Tom Lane wrote:

This probably has more to do with what these systems think the
data type of an undecorated literal is, than with whether they do
trailing-space-insensitive comparison all the time.
I suspect so. Keep in mind that PostgreSQL does not comply with the
standard in this regard, but this has been discussed before and it
is a concious decision to deviate.  See section section 5.3
<literal> syntax 17:
The declared type of a <character string literal> is fixed-length
character string.
... so according to the standard 'a' is CHAR(1) and 'a   ' is
CHAR(4), and they should compare as equal. To make literals for
user-defined types more convenient to write, PostgreSQL treats
those literals as type UNKOWN until forced to resolve them to a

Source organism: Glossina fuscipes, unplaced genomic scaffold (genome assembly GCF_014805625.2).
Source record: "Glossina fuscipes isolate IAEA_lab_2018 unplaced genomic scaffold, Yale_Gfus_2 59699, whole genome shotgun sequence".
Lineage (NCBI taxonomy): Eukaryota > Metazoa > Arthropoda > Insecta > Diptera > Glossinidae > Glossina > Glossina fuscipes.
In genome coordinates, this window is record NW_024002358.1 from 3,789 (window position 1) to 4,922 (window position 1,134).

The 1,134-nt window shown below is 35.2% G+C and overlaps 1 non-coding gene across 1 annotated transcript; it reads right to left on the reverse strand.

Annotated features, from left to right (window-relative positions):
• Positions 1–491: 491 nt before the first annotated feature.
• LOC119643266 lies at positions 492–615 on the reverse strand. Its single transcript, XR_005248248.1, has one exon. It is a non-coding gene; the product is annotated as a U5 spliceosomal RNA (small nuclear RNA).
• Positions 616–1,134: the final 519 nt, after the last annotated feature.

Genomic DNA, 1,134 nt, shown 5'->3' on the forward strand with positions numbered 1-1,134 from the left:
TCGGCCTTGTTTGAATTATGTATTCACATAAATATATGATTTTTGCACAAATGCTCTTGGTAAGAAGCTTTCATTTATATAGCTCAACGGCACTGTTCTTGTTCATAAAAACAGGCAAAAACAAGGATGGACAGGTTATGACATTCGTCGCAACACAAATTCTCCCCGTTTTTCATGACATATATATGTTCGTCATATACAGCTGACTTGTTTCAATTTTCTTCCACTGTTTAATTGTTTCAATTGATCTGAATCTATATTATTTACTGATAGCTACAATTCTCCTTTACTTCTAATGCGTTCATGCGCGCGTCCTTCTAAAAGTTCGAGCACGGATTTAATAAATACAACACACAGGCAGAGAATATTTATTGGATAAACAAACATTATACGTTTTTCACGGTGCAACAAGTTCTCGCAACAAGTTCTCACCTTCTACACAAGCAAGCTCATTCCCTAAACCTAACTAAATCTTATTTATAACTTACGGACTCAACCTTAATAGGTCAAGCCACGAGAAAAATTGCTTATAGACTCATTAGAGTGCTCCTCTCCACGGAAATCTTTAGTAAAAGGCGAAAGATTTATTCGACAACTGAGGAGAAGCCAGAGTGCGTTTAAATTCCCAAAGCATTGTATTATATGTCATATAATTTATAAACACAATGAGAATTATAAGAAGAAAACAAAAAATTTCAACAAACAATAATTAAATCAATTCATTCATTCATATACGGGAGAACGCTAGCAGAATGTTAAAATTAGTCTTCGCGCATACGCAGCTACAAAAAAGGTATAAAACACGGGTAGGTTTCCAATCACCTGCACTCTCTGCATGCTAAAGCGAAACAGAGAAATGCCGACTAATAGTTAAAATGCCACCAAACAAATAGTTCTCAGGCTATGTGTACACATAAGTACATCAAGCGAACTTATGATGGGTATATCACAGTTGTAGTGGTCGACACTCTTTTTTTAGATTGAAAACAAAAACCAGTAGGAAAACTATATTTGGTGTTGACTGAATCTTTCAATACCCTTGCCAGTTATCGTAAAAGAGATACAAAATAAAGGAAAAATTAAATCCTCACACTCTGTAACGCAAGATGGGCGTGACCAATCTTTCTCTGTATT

type, and in the absence of any other clues uses text instead of
char(n). The reason for that is that the community finds the
semantics of char(n) strange and generally encourages use of text
or varchar(n) for character-based types.

I'm not sure that this is as clearly and prominently documented as
it should be.

-Kevin

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postedJan 17, '13 at 9:26a
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